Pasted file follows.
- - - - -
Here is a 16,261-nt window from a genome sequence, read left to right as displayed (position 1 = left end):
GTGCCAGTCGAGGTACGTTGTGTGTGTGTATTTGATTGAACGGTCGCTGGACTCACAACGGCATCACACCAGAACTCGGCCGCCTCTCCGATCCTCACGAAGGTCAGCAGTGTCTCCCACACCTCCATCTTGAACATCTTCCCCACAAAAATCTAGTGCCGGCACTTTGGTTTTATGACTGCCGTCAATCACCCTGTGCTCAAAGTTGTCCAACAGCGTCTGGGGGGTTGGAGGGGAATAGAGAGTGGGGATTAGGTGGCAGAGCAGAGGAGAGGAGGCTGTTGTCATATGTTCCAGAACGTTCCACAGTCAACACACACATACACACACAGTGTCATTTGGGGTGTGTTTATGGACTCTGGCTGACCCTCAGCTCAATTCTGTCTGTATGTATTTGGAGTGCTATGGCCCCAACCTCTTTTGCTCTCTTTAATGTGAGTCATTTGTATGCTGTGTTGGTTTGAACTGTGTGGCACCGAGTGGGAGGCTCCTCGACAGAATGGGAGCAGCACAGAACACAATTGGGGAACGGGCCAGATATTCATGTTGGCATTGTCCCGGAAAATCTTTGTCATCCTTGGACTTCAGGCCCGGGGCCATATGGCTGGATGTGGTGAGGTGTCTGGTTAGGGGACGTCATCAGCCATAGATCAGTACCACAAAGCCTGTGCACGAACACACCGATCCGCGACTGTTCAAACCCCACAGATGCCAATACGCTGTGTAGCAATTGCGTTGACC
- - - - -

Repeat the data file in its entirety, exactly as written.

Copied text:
Here is a 16,261-nt window from a genome sequence, read left to right as displayed (position 1 = left end):
GTGCCAGTCGAGGTACGTTGTGTGTGTGTATTTGATTGAACGGTCGCTGGACTCACAACGGCATCACACCAGAACTCGGCCGCCTCTCCGATCCTCACGAAGGTCAGCAGTGTCTCCCACACCTCCATCTTGAACATCTTCCCCACAAAAATCTAGTGCCGGCACTTTGGTTTTATGACTGCCGTCAATCACCCTGTGCTCAAAGTTGTCCAACAGCGTCTGGGGGGTTGGAGGGGAATAGAGAGTGGGGATTAGGTGGCAGAGCAGAGGAGAGGAGGCTGTTGTCATATGTTCCAGAACGTTCCACAGTCAACACACACATACACACACAGTGTCATTTGGGGTGTGTTTATGGACTCTGGCTGACCCTCAGCTCAATTCTGTCTGTATGTATTTGGAGTGCTATGGCCCCAACCTCTTTTGCTCTCTTTAATGTGAGTCATTTGTATGCTGTGTTGGTTTGAACTGTGTGGCACCGAGTGGGAGGCTCCTCGACAGAATGGGAGCAGCACAGAACACAATTGGGGAACGGGCCAGATATTCATGTTGGCATTGTCCCGGAAAATCTTTGTCATCCTTGGACTTCAGGCCCGGGGCCATATGGCTGGATGTGGTGAGGTGTCTGGTTAGGGGACGTCATCAGCCATAGATCAGTACCACAAAGCCTGTGCACGAACACACCGATCCGCGACTGTTCAAACCCCACAGATGCCAATACGCTGTGTAGCAATTGCGTTGACC